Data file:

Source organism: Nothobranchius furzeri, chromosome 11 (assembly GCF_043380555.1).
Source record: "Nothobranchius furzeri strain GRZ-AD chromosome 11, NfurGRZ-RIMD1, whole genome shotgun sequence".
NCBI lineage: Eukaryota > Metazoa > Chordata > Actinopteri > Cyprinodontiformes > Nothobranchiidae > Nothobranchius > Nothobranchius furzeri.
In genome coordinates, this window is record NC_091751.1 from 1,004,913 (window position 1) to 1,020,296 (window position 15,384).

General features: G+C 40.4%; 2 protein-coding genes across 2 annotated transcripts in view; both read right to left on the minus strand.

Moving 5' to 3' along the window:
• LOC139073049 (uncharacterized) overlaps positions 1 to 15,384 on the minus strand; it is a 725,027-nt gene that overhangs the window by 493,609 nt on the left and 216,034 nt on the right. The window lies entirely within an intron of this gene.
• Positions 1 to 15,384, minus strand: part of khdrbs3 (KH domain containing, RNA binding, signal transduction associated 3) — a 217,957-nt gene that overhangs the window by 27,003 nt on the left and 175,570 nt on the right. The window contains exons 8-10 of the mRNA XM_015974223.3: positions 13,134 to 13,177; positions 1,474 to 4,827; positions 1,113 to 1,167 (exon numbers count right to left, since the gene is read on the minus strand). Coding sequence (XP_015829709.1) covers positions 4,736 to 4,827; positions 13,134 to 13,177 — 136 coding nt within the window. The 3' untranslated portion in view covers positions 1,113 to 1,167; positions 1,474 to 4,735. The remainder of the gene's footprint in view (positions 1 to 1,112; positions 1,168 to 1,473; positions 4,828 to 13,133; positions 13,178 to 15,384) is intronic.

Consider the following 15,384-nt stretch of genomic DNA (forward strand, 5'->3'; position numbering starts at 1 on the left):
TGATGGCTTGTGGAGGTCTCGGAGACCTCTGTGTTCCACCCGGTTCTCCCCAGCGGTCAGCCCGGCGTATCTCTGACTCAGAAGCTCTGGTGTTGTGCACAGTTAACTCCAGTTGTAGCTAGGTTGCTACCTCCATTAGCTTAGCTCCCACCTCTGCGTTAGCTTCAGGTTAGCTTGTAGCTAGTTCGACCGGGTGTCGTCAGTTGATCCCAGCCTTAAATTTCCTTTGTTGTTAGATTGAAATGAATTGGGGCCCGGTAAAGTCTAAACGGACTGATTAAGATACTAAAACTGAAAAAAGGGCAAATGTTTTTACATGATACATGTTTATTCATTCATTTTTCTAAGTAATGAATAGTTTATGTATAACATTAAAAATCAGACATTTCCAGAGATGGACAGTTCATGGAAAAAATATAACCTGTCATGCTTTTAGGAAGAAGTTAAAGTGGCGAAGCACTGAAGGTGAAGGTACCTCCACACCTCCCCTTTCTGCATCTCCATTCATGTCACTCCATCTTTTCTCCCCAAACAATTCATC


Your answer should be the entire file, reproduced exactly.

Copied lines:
Source organism: Nothobranchius furzeri, chromosome 11 (assembly GCF_043380555.1).
Source record: "Nothobranchius furzeri strain GRZ-AD chromosome 11, NfurGRZ-RIMD1, whole genome shotgun sequence".
NCBI lineage: Eukaryota > Metazoa > Chordata > Actinopteri > Cyprinodontiformes > Nothobranchiidae > Nothobranchius > Nothobranchius furzeri.
In genome coordinates, this window is record NC_091751.1 from 1,004,913 (window position 1) to 1,020,296 (window position 15,384).

General features: G+C 40.4%; 2 protein-coding genes across 2 annotated transcripts in view; both read right to left on the minus strand.

Moving 5' to 3' along the window:
• LOC139073049 (uncharacterized) overlaps positions 1 to 15,384 on the minus strand; it is a 725,027-nt gene that overhangs the window by 493,609 nt on the left and 216,034 nt on the right. The window lies entirely within an intron of this gene.
• Positions 1 to 15,384, minus strand: part of khdrbs3 (KH domain containing, RNA binding, signal transduction associated 3) — a 217,957-nt gene that overhangs the window by 27,003 nt on the left and 175,570 nt on the right. The window contains exons 8-10 of the mRNA XM_015974223.3: positions 13,134 to 13,177; positions 1,474 to 4,827; positions 1,113 to 1,167 (exon numbers count right to left, since the gene is read on the minus strand). Coding sequence (XP_015829709.1) covers positions 4,736 to 4,827; positions 13,134 to 13,177 — 136 coding nt within the window. The 3' untranslated portion in view covers positions 1,113 to 1,167; positions 1,474 to 4,735. The remainder of the gene's footprint in view (positions 1 to 1,112; positions 1,168 to 1,473; positions 4,828 to 13,133; positions 13,178 to 15,384) is intronic.

Consider the following 15,384-nt stretch of genomic DNA (forward strand, 5'->3'; position numbering starts at 1 on the left):
TGATGGCTTGTGGAGGTCTCGGAGACCTCTGTGTTCCACCCGGTTCTCCCCAGCGGTCAGCCCGGCGTATCTCTGACTCAGAAGCTCTGGTGTTGTGCACAGTTAACTCCAGTTGTAGCTAGGTTGCTACCTCCATTAGCTTAGCTCCCACCTCTGCGTTAGCTTCAGGTTAGCTTGTAGCTAGTTCGACCGGGTGTCGTCAGTTGATCCCAGCCTTAAATTTCCTTTGTTGTTAGATTGAAATGAATTGGGGCCCGGTAAAGTCTAAACGGACTGATTAAGATACTAAAACTGAAAAAAGGGCAAATGTTTTTACATGATACATGTTTATTCATTCATTTTTCTAAGTAATGAATAGTTTATGTATAACATTAAAAATCAGACATTTCCAGAGATGGACAGTTCATGGAAAAAATATAACCTGTCATGCTTTTAGGAAGAAGTTAAAGTGGCGAAGCACTGAAGGTGAAGGTACCTCCACACCTCCCCTTTCTGCATCTCCATTCATGTCACTCCATCTTTTCTCCCCAAACAATTCATC